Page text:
But we can have hope.
Jesus also read the heart of the woman at the well (John 4:1-42) and the result of that is summed up in verse 29 CSB, “Come, see a man who told me everything I ever did. Could this be the Messiah?”
Jesus then told the disciples in verse 35b of the same translation, “Open your eyes and look at the fields, because they are ready for harvest.”
The woman at the well had hope and Jesus saw her heart.
Let’s go to another example…
Matthew 19:16-24 tells the story of a rich young man who came to Jesus to ask how he could go to heaven.
Jesus answered, “‘If you want to be perfect,’ Jesus said to him, ‘go, sell your belongings and give to the poor, and you will have treasure in heaven. Then come, follow me’” (Matthew 19:21 CSB).
Jesus didn’t tell the man to sell everything because He expects Christians to live in poverty, but because He saw in this young man’s heart that he had a love for his things and money.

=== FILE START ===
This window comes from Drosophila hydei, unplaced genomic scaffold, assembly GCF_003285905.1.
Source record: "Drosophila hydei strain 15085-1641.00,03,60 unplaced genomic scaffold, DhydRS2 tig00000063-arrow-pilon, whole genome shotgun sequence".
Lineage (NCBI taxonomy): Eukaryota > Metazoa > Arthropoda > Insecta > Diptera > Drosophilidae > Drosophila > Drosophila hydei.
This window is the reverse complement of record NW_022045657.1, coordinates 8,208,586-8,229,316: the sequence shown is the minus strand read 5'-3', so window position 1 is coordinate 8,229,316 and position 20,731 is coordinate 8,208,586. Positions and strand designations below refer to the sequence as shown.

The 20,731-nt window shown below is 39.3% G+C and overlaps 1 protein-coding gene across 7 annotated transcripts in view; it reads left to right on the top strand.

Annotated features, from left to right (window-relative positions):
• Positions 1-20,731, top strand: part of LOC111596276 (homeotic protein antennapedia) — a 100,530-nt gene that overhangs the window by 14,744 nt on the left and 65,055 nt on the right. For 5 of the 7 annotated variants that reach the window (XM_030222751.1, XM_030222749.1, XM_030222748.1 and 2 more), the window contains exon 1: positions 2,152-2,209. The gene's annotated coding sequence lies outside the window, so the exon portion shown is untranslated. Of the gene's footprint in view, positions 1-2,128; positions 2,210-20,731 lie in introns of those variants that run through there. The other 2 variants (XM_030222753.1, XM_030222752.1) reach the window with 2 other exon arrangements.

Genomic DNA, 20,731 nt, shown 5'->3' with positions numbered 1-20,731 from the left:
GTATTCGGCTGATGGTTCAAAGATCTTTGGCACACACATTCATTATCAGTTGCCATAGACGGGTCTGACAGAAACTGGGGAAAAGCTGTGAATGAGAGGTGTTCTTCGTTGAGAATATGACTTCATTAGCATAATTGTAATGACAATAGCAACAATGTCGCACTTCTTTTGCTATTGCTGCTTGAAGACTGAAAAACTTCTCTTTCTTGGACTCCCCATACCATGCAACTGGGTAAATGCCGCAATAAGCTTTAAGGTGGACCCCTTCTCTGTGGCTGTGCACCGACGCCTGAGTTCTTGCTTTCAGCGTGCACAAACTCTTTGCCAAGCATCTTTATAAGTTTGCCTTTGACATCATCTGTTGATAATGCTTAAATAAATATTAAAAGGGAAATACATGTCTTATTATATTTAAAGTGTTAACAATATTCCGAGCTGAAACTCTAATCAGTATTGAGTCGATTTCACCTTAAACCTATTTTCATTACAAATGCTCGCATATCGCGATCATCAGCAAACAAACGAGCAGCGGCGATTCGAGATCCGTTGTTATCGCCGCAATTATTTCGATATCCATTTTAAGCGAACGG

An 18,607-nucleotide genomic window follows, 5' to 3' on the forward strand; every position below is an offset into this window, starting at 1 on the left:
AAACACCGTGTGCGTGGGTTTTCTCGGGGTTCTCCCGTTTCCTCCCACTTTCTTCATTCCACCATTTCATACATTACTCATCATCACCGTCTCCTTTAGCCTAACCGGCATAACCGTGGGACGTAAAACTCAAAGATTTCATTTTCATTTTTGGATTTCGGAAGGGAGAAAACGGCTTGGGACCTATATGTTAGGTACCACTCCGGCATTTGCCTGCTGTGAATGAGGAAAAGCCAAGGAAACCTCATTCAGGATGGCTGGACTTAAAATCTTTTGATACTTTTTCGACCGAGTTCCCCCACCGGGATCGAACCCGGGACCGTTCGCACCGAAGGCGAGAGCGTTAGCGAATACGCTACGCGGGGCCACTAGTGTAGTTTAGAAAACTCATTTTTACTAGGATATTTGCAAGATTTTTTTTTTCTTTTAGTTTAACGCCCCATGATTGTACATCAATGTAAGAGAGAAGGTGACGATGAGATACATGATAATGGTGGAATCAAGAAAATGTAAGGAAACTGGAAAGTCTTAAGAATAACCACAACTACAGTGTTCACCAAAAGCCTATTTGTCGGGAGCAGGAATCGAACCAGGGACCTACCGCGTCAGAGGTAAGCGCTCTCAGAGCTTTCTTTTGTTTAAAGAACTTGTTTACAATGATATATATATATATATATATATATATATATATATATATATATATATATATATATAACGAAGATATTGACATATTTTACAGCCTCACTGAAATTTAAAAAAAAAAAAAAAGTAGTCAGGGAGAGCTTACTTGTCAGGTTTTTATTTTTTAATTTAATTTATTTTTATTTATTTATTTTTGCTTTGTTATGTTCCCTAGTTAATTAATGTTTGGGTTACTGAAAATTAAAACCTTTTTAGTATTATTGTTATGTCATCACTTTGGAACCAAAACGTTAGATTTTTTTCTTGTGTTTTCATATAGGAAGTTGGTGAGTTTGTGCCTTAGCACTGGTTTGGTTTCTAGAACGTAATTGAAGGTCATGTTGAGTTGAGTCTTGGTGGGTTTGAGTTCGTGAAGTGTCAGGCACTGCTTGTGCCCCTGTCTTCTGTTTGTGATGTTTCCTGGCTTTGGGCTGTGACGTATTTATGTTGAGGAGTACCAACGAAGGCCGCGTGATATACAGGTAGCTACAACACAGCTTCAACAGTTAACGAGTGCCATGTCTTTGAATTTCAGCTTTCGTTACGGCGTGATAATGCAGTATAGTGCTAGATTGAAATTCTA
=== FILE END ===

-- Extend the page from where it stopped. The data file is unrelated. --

Though Jesus saw this man’s heart, the man had a different reaction to the Truth than the woman at the well.
Consequently, the man walked away without hope.
A third example happened at Calvary.
Two thieves hanging on crosses beside Jesus.
While one mocked, the other said, “Jesus, remember me when you come into your kingdom” (Luke 23:42 CSB).
Even as He died for our sins, Jesus saw the man’s heart and offered hope by saying, “Truly I tell you, today you will be with me in paradise” (Luke 23:43 CSB).
Jesus sees what’s inside of each of us.
The opportunity for hope boils down to our reaction.
Will we be like the woman at the well or the thief on the cross and be filled with hope?
Or will we walk away dejected like the rich young man?
Jesus will entrust Himself to those who believe.
So we never need to wonder if someone will discover us and offer hope.
The One and only Someone already has.
Today, as you pray, thank God for hope.
Thank Him that His promises are good and worthy of our hope and trust.
Thank Jesus for seeing your heart.
Ask the Holy Spirit to remind you that you are seen and have every reason to hope because of Jesus.

Genesis, John, Praise Prompt, Prayer Prompt, Revelation

6.25.19 Praise & Prayer Prompt: The Ginormity of the Trinity

PRAISE & PRAYER PROMPT ••• In Revelation 22:13, Jesus said, “I am the Alpha and the Omega, the first and the last, the beginning and the end.”
This is a powerful illustration for us to understand the timelessness of Jesus.
Because He is the Son of God, it’s easy to assume that God came first.